Once Upon A Time...
Julie walked to work every day, and each time she passed through the Richmond underpass, she saw an opportunity. The underpass was a dark and grimy place. She knew that ART could transform it.
Julie brought this idea to local artists Melanie and Alejandro, and together, they created a proposal of collaborative murals for the wide community of London through the city’s Neighbourhood Decision Making (NDM) program. Many residents voted for many amazing community projects. The Richmond Underpass Community Arts Project won!
Julie, Alejandro, and Melanie invited representatives from 18 nonprofit organizations to an evening of song, connection, reflection, and theatre! During this creative session, twelve themes were identified, and guests organized themselves in mixed groups. There was a common desire to unpack subjects such as systemic oppression, sustainability, diversity and inclusion, poverty... community building. They logged in their calendars dozens of workshops to take place in summer 2020.
The first group, organized by London International Academy, Nokee Kwe, and Mind your Mind, invited people they served in their organizations to a three day workshop and started the painting of two murals exploring stories of personal transformation as a theme.
An unexpected turn. Locally and globally, a pandemic caught everyone by surprise. As the virus began spreading, cities began to shut down. People were asked to isolate from one another. Julie, Alejandro, Melanie, and Ryan considered postponing the mural project to 2021.
While some people benefited from slowing down during lockdowns, other people began dealing with other problems like poverty, mental health, and safety. On top of it, police brutality ignited a wave of protests locally and around the world. On the streets, masses of people demanded change. Julie, Alejandro, Melanie, and Ryan, decided to shift the focus of the project and instead, provide Londoners a 13-week online program, a platform to reflect and to build a sense of community resilience.
A fabulous group of 90 people signed up to the program. The first four weeks focused on introducing arts as a form of self-reflection and connection with one another. Through virtual hangouts, guest speakers, and creative activities, participants began to express themselves through art.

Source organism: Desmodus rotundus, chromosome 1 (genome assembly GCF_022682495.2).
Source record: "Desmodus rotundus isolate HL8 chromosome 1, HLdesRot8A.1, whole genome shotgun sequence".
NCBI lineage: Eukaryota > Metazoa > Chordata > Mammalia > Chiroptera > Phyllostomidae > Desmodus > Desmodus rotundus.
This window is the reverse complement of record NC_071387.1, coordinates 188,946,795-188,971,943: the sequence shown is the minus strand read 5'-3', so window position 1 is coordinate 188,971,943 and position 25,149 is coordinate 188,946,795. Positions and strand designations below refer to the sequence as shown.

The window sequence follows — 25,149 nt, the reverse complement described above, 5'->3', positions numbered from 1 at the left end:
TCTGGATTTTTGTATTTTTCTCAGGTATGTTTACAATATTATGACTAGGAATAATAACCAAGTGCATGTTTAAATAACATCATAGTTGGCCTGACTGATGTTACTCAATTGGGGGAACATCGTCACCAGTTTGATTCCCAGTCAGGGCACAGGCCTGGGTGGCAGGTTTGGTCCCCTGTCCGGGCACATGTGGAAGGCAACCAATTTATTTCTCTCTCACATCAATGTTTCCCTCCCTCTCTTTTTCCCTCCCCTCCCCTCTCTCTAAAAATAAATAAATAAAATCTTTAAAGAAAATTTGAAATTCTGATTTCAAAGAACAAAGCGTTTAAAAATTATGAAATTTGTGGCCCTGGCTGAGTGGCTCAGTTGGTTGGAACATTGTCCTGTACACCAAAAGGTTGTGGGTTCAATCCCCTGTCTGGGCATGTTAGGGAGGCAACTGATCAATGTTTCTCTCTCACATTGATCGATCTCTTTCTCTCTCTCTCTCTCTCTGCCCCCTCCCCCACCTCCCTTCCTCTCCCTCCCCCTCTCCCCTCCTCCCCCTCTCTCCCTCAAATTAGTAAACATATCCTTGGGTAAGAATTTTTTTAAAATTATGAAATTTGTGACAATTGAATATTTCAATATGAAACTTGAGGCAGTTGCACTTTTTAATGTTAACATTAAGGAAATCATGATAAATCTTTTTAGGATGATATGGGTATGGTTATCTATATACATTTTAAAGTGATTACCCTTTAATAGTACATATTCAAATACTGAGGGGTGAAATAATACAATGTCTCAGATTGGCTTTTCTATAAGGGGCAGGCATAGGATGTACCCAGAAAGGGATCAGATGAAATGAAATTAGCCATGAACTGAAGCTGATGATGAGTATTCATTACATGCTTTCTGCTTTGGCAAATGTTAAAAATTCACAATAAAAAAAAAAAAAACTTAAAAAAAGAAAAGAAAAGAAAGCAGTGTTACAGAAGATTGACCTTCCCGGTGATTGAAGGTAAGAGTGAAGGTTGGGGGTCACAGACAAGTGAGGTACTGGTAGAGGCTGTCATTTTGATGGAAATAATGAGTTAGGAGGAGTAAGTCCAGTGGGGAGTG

After four weeks of playing, drawing, writing and listening to stories, participants brainstormed the most relevant themes the project should explore. Thirteen themes were identified.
Each theme was matched with an artistic medium and a genre. Arts media explored included painting, drawing, collaging, land art, typography and performance. Art genres included cubism, surrealism, impressionism, dadaism, and so forth. Participants chose which groups they wanted to be part of, and they were given creative exercises to explore their medium and genre..
Participants in each group submitted sketches that informed the overall image of each mural. The overall mural image was then divided in sections. Each participant chose a section and filled it with more story and symbolism. All the sections from the 13 mural panels were collected and the lead artist Melanie Schambach collaged them together digitally.
As the fall season arrived, participants, neighbours, family and friends worked together in the Richmond underpass to clean the walls, scrape old paint, and paint a beautiful backdrop for the works of art.
Poetry, storytelling, bagpipes, drums, and live music unveiled the final creations as a big celebration of community resilience.
From then onwards, Julie and many other neighbours were thrilled to walk through this public gallery on a daily basis.